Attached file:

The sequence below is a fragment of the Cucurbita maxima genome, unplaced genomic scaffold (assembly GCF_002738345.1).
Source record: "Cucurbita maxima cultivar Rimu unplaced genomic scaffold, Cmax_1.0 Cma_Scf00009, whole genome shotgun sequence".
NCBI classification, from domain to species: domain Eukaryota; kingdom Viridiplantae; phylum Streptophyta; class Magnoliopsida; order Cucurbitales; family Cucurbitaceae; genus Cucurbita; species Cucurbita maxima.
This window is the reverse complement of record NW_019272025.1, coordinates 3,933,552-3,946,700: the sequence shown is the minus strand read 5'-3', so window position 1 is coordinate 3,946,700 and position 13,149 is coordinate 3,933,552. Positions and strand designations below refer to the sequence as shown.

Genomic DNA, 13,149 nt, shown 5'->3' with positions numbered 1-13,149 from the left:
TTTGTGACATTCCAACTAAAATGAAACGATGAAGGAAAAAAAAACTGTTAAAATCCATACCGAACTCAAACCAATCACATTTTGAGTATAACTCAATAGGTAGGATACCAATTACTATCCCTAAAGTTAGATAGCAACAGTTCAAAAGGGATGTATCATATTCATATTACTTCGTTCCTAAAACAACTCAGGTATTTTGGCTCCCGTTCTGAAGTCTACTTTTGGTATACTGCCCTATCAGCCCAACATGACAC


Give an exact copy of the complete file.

The sequence below is a fragment of the Cucurbita maxima genome, unplaced genomic scaffold (assembly GCF_002738345.1).
Source record: "Cucurbita maxima cultivar Rimu unplaced genomic scaffold, Cmax_1.0 Cma_Scf00009, whole genome shotgun sequence".
NCBI classification, from domain to species: domain Eukaryota; kingdom Viridiplantae; phylum Streptophyta; class Magnoliopsida; order Cucurbitales; family Cucurbitaceae; genus Cucurbita; species Cucurbita maxima.
This window is the reverse complement of record NW_019272025.1, coordinates 3,933,552-3,946,700: the sequence shown is the minus strand read 5'-3', so window position 1 is coordinate 3,946,700 and position 13,149 is coordinate 3,933,552. Positions and strand designations below refer to the sequence as shown.

Genomic DNA, 13,149 nt, shown 5'->3' with positions numbered 1-13,149 from the left:
TTTGTGACATTCCAACTAAAATGAAACGATGAAGGAAAAAAAAACTGTTAAAATCCATACCGAACTCAAACCAATCACATTTTGAGTATAACTCAATAGGTAGGATACCAATTACTATCCCTAAAGTTAGATAGCAACAGTTCAAAAGGGATGTATCATATTCATATTACTTCGTTCCTAAAACAACTCAGGTATTTTGGCTCCCGTTCTGAAGTCTACTTTTGGTATACTGCCCTATCAGCCCAACATGACAC